The temple is still standing, the priesthood is intact, and animal sacrifices are going on as usual. The old covenant has not passed away; it’s a permanent fixture, even under Roman oppression. People are marrying and giving in marriage, eating and drinking, buying and selling, and planting and building (Luke 17:22–35). Everything is as it was since creation (2 Pet. 3:4). This Jesus, who claimed He would come in judgment before “this generation” passed away (Matt. 24:34), was a false prophet and you Christians are foolish to follow him. Return to the true faith of your fathers.
Similar warnings were given when Noah’s world was destroyed by a flood and Sodom was destroyed by fire. The people reacted in the same way as the scoffers in Peter’s day. Things looked like they had always looked. The coming judgments were near for those who first read Peter’s letter. The scoffers were alive and well in the first century. People have a right to mock and scoff when they read that Jesus was to come within a generation and nearly 2000 years have passed. Liberals mock Christians who don’t believe what Jesus actually said and then try to make Jesus’ words mean something else.
Preterists don’t doubt God’s Word. We are not end-time scoffers because we understand what the New Testament means by the end times. We take God at His Word when He tells us when certain prophetic events will be fulfilled. We believe Jesus when He said He would return in judgment before the generation to whom He was speaking passed away (Matt. 24:34).
Preterists marvel when we are accused of “allegorizing” and not interpreting the Bible “literally” and then are charged “with such rigid literalism” on the meaning of “this generation.”
We believe the Bible when it says that Jesus would come before the last disciple died (16:27–28; John 21:18–23). We believe John when he wrote that “many antichrists” had arisen in his day which served as ample evidence to his readers that it was “the last hour” (1 John 2:18). We agree with the writer to the Hebrews that the day was “drawing near” for first-century Christians (Heb. 10:25). We affirm along with James when he told his readers that “the coming of the Lord is at hand” for them (James 5:8) and that “the Judge is standing right at the door” (5:9; cf. Matt. 24:33).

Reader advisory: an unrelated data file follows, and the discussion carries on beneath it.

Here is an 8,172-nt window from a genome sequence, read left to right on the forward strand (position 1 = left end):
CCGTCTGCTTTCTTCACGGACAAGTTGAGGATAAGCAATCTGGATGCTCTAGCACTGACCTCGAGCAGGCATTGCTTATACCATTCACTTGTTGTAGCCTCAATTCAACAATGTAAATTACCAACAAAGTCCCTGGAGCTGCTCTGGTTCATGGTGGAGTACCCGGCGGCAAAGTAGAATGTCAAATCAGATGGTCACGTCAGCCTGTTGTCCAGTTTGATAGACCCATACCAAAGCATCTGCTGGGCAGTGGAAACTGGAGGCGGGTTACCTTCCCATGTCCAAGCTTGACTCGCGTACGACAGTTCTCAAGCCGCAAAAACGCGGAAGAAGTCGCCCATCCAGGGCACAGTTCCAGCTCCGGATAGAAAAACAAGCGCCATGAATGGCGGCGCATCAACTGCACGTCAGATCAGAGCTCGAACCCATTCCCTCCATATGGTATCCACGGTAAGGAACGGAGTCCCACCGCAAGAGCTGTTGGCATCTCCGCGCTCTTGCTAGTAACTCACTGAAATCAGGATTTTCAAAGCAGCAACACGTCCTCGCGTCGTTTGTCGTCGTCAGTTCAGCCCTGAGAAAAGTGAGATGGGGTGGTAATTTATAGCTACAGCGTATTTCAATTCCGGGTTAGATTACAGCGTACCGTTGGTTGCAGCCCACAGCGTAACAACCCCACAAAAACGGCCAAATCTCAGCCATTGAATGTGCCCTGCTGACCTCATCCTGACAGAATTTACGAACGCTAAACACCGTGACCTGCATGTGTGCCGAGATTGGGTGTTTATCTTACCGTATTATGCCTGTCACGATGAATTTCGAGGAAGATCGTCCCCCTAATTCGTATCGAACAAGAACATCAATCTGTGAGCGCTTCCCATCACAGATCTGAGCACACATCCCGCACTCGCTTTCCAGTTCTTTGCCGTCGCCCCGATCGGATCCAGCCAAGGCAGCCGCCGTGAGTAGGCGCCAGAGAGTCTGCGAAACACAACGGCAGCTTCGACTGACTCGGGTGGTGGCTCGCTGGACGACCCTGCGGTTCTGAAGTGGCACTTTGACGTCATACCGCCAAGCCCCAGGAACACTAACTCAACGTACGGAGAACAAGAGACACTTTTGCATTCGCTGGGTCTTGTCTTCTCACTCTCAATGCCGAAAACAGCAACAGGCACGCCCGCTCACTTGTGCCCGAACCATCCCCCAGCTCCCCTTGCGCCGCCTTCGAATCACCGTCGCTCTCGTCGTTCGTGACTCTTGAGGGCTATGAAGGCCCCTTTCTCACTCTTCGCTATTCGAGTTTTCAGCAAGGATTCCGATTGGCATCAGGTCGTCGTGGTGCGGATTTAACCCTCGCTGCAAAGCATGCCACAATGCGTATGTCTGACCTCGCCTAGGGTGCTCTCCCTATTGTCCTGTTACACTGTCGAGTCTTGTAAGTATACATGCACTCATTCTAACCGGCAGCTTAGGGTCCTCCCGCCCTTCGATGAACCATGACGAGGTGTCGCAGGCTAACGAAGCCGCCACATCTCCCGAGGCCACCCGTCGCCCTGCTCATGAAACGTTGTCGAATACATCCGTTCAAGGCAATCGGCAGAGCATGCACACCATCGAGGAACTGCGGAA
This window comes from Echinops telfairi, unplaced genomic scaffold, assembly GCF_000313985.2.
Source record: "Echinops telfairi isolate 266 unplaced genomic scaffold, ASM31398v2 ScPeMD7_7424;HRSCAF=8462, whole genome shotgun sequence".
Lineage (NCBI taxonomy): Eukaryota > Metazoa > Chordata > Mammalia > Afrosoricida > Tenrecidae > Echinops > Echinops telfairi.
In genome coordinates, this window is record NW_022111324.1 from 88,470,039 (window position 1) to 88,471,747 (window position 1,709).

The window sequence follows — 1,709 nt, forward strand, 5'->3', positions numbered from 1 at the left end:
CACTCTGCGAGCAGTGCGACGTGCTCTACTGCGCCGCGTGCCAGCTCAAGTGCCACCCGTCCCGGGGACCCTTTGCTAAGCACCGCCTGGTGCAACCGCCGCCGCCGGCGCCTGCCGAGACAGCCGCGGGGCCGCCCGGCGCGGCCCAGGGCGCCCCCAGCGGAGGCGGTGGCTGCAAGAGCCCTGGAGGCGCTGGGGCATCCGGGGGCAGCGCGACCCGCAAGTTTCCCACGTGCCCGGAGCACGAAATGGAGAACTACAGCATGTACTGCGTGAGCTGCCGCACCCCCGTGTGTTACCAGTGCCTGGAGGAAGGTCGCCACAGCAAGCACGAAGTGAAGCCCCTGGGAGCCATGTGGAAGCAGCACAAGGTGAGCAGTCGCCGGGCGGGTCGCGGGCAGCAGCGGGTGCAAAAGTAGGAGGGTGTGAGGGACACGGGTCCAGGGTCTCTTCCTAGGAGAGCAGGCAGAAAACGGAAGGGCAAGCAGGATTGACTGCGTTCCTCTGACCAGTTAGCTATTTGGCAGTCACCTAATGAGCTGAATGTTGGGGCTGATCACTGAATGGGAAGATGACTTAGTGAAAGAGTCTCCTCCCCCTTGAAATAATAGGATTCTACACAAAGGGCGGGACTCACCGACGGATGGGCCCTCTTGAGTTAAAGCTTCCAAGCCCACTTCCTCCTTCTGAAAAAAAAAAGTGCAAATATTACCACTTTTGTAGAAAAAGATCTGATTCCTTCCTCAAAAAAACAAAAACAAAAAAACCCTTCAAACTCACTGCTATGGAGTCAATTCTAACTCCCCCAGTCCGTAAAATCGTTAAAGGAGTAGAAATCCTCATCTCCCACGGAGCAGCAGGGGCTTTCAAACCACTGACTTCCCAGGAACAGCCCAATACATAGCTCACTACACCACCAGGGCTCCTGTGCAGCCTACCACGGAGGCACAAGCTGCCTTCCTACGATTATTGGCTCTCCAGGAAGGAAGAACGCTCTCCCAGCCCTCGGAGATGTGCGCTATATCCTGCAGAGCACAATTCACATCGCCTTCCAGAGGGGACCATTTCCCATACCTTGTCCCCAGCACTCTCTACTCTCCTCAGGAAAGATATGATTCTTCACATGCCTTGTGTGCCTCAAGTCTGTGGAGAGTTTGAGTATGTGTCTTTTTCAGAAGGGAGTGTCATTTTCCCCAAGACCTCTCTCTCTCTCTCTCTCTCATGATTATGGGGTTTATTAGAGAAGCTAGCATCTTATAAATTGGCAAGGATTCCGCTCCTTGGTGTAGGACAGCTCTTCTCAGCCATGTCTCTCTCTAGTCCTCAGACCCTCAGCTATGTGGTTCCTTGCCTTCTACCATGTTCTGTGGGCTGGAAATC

Preterists don’t agree with Charles L. Feinberg’s interpretation in the Liberty Bible Commentary, edited by Dr. Ed Hindson, that the time text “must shortly come to pass” (Rev. 1:1) “gives no basis for the historical interpretation of the book.” At the same time, we marvel when in the same commentary on Revelation, Dr. Feinberg can claim that while “far off” means “far off” in Daniel 12:4, “near” does not mean “near” in Revelation 1:3 and 22:10 even though he writes that Jesus’ coming “is near.”
Preterists don’t understand that when the word “near” is used today by futurists it means Jesus’ coming is “near,” but when “near” was used by John nearly two millennia ago it does not indicate “the possible length [of time] involved.” Preterists do not understand that when the New Testament uses words like “near” and “soon,” Dr. Hindson can change their meaning to read “imminent,” that is, “any moment.” The New Testament does not say that Jesus will come at “any moment”; it states emphatically that His coming was “near” for those who first read the time words written in God’s breathed Word (2 Tim. 3:16–17).
If 2000 years ago the Bible taught that Jesus was coming “at any moment,” what do you think His first-century audience would have understood this to mean? What does “any moment” mean in ordinary speech? If a plumber said he will be arriving at your house “at any moment” to fix a leaky pipe, and he didn’t show up for 12 days, I doubt that you would accept his explanation that the phrase does not indicate the possible length of time involved.
The real last days scoffers are those who scoff at the clear words of Scripture related to the timing of specific prophetic events. These scoffers are those who attempt to make the Bible mean its opposite.